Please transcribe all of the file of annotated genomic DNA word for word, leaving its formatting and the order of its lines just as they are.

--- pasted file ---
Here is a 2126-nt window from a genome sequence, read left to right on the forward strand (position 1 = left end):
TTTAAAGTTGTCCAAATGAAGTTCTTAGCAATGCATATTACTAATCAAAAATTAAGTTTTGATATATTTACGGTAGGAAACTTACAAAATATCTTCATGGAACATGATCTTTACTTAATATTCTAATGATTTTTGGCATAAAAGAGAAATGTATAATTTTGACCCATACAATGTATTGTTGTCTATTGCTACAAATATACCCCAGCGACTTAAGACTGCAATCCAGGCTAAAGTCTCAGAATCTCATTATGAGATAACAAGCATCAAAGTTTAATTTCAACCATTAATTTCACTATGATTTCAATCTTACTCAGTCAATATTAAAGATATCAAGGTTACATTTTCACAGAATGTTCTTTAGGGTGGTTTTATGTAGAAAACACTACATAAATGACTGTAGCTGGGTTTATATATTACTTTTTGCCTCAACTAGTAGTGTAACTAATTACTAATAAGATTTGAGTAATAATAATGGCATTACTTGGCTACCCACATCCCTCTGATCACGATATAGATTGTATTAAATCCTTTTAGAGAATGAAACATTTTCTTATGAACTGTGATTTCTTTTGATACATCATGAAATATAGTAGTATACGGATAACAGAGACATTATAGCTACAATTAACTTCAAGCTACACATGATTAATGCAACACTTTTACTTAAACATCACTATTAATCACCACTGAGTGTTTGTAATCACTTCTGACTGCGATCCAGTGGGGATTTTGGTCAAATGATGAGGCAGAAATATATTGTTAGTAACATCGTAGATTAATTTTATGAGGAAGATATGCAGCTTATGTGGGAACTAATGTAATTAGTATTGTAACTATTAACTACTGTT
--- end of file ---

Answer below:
Here is a 2126-nt window from a genome sequence, read left to right on the forward strand (position 1 = left end):
TTTAAAGTTGTCCAAATGAAGTTCTTAGCAATGCATATTACTAATCAAAAATTAAGTTTTGATATATTTACGGTAGGAAACTTACAAAATATCTTCATGGAACATGATCTTTACTTAATATTCTAATGATTTTTGGCATAAAAGAGAAATGTATAATTTTGACCCATACAATGTATTGTTGTCTATTGCTACAAATATACCCCAGCGACTTAAGACTGCAATCCAGGCTAAAGTCTCAGAATCTCATTATGAGATAACAAGCATCAAAGTTTAATTTCAACCATTAATTTCACTATGATTTCAATCTTACTCAGTCAATATTAAAGATATCAAGGTTACATTTTCACAGAATGTTCTTTAGGGTGGTTTTATGTAGAAAACACTACATAAATGACTGTAGCTGGGTTTATATATTACTTTTTGCCTCAACTAGTAGTGTAACTAATTACTAATAAGATTTGAGTAATAATAATGGCATTACTTGGCTACCCACATCCCTCTGATCACGATATAGATTGTATTAAATCCTTTTAGAGAATGAAACATTTTCTTATGAACTGTGATTTCTTTTGATACATCATGAAATATAGTAGTATACGGATAACAGAGACATTATAGCTACAATTAACTTCAAGCTACACATGATTAATGCAACACTTTTACTTAAACATCACTATTAATCACCACTGAGTGTTTGTAATCACTTCTGACTGCGATCCAGTGGGGATTTTGGTCAAATGATGAGGCAGAAATATATTGTTAGTAACATCGTAGATTAATTTTATGAGGAAGATATGCAGCTTATGTGGGAACTAATGTAATTAGTATTGTAACTATTAACTACTGTT